Foster's Fairplay | Bolt a hard act to follow
It was the end of an era of sheer excellence on Saturday when the undisputed greatest sprinter of all time, Usain Bolt called time on his individual competition career at the 16th IAAF World Championships in Athletics at the Olympic Park in London.
It did not end with the gold medal predicted by several including himself. However, that hiccup was lost on the multitude of the sport’s fans who had packed themselves in to say a golden farewell to the man who had thrilled them with his tremendous and unprecedented fleetness of foot and theatrical antics.
He still has another job to perform for his country, in seeking victory in the 4x100m relay later in the program. In that regard, and with a less potent squad than existed in recent years, hopefully he will be asked to do both rounds of the event. Following that, the world’s hero will, like the cowboys of old, “ride off into the sunset” to pursue some of the several “carrots” which now dangle in front of him.
From reports and announcements in the public space and one is confident others kept close to the big man’s chest, he will be hard pressed to accept them all. The demand is such that he will have to sidestep a few.
At this point, Foster’s Fairplay is not concerned with his choice of activity post competition. He has assembled a group of handlers who it is deemed will afford him the best advice in examining the options before making those decisions. Instead the focus is on what the country’s sporting icon has left behind.
At a time when he had all his thoughts on the 200m as the event for life, Bolt’s reaction to coach Glen Mills suggestion, that he try the 400m, was a complete rejection. Another icon in the sport, Michael Johnson had voiced the same opinion, saying that it was necessary to complement his greatness. That too suffered the same fate. His own feeling was that he should go for the shorter sprint, was put to Mills.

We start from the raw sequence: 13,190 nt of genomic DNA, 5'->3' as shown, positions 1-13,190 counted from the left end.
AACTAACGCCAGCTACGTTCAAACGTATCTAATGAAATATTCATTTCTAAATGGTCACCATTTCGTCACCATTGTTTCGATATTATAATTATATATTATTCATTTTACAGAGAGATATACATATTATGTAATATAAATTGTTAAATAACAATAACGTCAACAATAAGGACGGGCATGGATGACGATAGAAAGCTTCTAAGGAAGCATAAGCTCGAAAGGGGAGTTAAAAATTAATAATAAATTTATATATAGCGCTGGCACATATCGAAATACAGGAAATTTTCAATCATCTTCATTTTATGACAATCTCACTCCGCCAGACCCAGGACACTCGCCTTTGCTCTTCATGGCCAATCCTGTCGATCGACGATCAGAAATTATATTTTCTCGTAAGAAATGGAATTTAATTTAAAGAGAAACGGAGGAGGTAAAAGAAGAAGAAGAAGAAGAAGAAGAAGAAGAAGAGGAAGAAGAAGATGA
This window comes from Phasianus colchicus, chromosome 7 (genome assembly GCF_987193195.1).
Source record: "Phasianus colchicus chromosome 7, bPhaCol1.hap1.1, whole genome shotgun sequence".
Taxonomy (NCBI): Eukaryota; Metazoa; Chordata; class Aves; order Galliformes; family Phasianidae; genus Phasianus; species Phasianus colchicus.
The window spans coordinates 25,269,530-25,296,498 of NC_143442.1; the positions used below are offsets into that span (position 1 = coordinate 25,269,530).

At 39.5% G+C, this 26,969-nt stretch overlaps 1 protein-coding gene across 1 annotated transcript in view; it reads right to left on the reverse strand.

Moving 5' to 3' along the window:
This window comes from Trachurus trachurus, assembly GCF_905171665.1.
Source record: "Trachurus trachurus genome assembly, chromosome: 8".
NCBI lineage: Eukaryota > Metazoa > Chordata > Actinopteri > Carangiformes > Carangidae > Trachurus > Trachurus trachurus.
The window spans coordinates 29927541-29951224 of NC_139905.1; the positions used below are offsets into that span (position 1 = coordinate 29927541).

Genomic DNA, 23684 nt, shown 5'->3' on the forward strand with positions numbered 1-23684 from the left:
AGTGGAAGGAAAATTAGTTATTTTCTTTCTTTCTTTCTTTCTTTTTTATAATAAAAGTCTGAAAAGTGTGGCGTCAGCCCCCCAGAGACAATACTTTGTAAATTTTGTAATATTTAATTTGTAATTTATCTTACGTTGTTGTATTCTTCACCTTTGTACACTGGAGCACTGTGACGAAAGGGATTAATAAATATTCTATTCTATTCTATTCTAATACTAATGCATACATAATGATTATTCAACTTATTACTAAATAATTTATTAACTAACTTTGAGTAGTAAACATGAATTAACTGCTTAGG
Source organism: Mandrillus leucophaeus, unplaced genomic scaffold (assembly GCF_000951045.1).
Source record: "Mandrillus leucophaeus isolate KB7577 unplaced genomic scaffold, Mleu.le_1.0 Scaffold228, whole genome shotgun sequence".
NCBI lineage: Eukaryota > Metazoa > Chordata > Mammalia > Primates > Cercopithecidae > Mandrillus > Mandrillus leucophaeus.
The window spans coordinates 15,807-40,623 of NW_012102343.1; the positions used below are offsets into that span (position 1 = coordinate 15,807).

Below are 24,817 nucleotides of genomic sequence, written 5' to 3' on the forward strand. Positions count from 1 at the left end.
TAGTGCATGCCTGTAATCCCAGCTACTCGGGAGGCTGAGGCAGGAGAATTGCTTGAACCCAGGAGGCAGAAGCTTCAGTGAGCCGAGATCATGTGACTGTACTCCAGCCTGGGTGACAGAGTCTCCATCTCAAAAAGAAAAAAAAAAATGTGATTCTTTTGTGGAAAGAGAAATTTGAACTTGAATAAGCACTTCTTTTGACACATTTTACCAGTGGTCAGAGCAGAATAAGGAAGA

However, the ace coach was doubtful of success, given the six foot five inch frame of his young charge. The outcome to those exchanges as well as what followed starting with two world records in 2008, has brought about the quality of the legacy he now leaves.
The man who the world acknowledges to be a legend, has given track and field a new face. The support for the sport has mushroomed substantially as seen in the size of crowds that flock to venues just for an opportunity to see him put on a show.
His pre and post race drills have reorganised the thought that a grim and tension-filled demeanour is essential for proper focus. His making the sign of the cross and pointing to the sky while sitting in the blocks, are not only emulated by young athletes, but have leaked into other sports.
A reason often given why Bolt needed another event to achieve true greatness, was that the 200m did not have the glamour and attention for him to attain that goal. Adding the 400m or as he eventually did, the 100m, would be the only route to stardom. Foster’s Fairplay begs to differ. The athlete whose outstanding career we now celebrate, was extremely blessed.
His endearing personality and expression of self are so impressive that they would, in the opinion of this columnist, bring recognition to any event in which he chose to lend his presence. Based on what we have seen from the master over time, the 200m would have taken on his image and receive similar acclaim to that which Bolt himself enjoyed.
There are those who would wish for Bolt, to “give us another year or two.” Even Gatlin in a post race congratulatory moment, issued the invitation. He should reject that. For all his worth, he is not known to revel in the hard work, he would need, at this age, to stave off the young guns eager to unsettle him from his lofty heights. They would be lining up to take a piece of the world’s most decorated.
Let the greatest ever keep heading into well deserved retirement. He has done his shift.
He has left a tough act for others to follow.
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